Maintenance is essential to the success of your aquarium. Regular water changes of 20-80% are required along with filter and tank maintenance. The more you learn about your new hobby the more you will realize that no one knows all there is to know. Experiment, read, discuss and share your findings with others and you will truly know the full enjoyment of home aquarium and mini reef keeping for years to come. In this section we will teach you how to maintain your aquarium and enjoy being a proud owner of the beautiful aquarium and beautiful fish.


The glass of the fish tank becomes dirty and you must clean it every time you changing water in the tank. If you practice cleaning glass regularly then you will not face any trouble cleaning it but if you are lazy in keeping the glass clean then after a long period of time the sheath, which accumulates above the glass, becomes stubborn and might cause trouble cleaning.

At one time or another all aquarium hobbyists have the need to clean the glass. For external cleaning, I recommend only using ammonia based cleaners when absolutely nothing else will work. I use one squirt on a rag to clean all of my tanks. After using the rag, try using newspapers to dry the glass and remove any ammonia residue. For internal cleaning there are several very good commercial products available at any retailer.


Water transformation is the backbone to your maintenance schedule. Depending on the biological load on your filtration system (living things in your tank and the waste from feeding them, along with natural decay of plants), the amount of water you need to change regularly will vary greatly. The best way to determine how much water to change is by testing the water before and then about one hour after the change. The reason for waiting is to allow the water to completely cycle through the filter beds. If your tank is new, you may want to continue testing every 24 hours until it is under control.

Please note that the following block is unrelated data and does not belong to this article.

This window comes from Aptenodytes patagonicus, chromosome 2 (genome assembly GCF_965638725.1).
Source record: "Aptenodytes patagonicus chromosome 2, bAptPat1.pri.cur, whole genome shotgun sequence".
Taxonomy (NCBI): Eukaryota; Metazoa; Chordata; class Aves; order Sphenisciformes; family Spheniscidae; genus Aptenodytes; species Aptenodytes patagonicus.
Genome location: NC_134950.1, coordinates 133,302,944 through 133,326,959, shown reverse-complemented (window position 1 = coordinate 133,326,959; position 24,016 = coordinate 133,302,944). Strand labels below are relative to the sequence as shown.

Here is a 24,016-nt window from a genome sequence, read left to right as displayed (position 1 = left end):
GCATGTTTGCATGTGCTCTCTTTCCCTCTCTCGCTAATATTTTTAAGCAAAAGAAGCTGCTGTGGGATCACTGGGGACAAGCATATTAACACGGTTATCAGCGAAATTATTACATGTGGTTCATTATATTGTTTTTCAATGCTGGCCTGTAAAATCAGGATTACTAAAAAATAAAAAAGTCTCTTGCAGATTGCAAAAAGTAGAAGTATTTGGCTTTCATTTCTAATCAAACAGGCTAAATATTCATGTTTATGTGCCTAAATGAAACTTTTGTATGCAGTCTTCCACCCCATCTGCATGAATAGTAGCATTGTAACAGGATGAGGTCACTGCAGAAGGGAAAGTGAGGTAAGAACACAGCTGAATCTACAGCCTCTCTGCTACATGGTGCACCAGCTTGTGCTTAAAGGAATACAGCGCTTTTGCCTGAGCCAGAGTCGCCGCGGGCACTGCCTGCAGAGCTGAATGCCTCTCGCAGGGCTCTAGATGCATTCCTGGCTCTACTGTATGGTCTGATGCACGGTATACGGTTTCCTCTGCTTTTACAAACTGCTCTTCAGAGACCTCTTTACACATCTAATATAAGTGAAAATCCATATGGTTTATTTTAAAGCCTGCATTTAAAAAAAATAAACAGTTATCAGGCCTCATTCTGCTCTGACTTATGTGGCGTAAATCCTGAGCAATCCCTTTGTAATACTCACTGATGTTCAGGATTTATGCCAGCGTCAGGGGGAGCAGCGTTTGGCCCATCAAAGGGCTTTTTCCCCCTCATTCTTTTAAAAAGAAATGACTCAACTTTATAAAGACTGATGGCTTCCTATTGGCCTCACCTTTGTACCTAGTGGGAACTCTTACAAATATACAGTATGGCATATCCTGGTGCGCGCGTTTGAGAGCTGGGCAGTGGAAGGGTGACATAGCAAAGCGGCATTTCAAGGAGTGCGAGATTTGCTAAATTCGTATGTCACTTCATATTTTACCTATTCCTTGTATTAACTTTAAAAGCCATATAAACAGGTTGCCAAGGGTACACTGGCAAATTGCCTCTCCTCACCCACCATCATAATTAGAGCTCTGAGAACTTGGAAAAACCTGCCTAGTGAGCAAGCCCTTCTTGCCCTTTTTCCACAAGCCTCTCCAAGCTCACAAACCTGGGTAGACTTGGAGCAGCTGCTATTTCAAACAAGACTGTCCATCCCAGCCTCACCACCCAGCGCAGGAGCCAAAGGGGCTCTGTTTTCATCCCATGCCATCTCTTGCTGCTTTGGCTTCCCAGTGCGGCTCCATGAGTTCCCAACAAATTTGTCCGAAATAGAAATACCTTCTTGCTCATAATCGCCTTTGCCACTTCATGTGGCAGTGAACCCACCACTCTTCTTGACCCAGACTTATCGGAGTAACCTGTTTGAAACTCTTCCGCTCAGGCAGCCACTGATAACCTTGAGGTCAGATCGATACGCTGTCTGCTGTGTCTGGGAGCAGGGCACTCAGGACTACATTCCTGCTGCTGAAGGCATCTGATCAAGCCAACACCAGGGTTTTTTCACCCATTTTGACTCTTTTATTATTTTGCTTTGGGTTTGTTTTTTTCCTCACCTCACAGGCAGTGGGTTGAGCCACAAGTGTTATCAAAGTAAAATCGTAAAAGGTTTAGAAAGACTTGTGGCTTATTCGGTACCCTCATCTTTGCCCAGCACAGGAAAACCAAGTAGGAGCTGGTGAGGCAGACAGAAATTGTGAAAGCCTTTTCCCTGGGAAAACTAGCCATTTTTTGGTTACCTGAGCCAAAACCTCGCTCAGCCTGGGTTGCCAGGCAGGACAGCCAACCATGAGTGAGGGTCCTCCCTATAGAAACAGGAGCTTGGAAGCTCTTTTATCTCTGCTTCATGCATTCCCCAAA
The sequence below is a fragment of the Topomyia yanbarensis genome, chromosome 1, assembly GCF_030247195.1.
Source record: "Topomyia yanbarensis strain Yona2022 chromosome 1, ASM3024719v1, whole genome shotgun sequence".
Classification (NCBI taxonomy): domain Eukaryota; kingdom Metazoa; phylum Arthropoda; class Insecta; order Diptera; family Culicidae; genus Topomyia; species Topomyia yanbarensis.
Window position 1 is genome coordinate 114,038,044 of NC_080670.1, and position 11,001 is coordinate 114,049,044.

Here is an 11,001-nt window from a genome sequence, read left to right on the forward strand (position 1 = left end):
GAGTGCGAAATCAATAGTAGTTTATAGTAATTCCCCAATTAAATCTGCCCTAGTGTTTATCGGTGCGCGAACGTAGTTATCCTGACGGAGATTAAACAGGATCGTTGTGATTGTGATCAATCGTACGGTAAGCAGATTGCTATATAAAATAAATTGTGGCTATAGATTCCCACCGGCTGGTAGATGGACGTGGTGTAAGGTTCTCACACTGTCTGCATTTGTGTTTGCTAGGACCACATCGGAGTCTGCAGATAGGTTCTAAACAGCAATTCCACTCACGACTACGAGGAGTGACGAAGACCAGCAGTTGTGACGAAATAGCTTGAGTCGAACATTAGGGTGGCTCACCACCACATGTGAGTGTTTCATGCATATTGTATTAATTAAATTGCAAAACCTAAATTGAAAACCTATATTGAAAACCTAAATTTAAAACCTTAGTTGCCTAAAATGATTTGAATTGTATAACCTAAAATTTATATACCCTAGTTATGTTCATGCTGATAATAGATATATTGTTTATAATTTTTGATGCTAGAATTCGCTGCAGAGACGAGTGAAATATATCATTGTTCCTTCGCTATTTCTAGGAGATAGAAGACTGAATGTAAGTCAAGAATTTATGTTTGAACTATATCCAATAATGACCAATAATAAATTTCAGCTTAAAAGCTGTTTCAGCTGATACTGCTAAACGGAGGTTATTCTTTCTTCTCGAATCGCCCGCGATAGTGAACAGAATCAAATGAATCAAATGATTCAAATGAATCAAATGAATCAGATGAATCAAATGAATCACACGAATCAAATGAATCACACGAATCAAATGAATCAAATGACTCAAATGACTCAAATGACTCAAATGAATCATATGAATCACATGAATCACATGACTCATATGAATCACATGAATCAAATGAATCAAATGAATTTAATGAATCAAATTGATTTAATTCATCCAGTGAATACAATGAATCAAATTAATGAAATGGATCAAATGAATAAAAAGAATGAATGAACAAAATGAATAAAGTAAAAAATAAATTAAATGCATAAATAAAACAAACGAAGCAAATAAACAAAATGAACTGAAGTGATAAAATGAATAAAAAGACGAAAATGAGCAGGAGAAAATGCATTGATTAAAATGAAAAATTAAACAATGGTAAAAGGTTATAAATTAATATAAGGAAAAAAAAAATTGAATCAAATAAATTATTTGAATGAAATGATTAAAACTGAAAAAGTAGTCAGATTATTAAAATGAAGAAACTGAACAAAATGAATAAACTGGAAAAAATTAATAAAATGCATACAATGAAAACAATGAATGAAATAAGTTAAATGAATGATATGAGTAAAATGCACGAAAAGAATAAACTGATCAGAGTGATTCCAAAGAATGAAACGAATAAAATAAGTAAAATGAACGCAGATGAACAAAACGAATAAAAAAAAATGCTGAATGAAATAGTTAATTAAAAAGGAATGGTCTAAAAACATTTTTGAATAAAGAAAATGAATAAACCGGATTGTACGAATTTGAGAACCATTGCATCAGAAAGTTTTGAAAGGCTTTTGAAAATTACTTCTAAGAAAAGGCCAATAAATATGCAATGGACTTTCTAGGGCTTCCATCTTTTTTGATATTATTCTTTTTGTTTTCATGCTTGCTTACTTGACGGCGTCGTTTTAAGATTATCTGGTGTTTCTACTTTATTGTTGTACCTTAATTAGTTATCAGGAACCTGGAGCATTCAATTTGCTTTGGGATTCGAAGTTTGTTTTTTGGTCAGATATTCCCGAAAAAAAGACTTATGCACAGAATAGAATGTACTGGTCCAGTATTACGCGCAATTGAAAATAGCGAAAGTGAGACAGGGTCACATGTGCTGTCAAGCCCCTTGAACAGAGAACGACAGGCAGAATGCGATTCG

If you do not yet have test kits for your water, you should. Test kits are the only way to really know what your water is all about. Most local aquarium stores will test your water for you without a charge. This is nice, but not convenient. Buy test kits appropriate to your tank. For marine tanks you will need a specific gravity meter that measures salinity as well.

Prior to changing the water you should perform several steps. First, test the water with your test kits so you will know if you need to change a little or a lot. Next, make any internal changes to the rock and substrate. Next, if needed, clean the inside of the tank glass (see glass cleaning above). Finally, prepare your water by mixing in the right amount of salt to your water.

Now, you can begin to remove the water that will be replaced. For tanks with under-gravel filters, the best method is to use a vacuum tube. To do this, use a long piece of tubing and submerge it until full of water. Put your thumb over the end you will be taking out of the tank to keep the water in then place it in whatever container you will use to do away with the old water and let your thumb off. If the tube is lower than the tank, gravity will take over and start a siphon effect drawing the water out. Some of the gravel may come part of the way up the tube but will probably not come out.

For larger tanks you may want to setup a pump system that systematically removes and replaces small amounts until the new water is exhausted. In either case, remember to add the new water very slowly. Do not add more than twenty percent of the total of the tank capacity in less than one hour. After about one hour the tank should have cycled the total water contents through the filter system and now is a good time to take your second round of test to determine the results of your labour.

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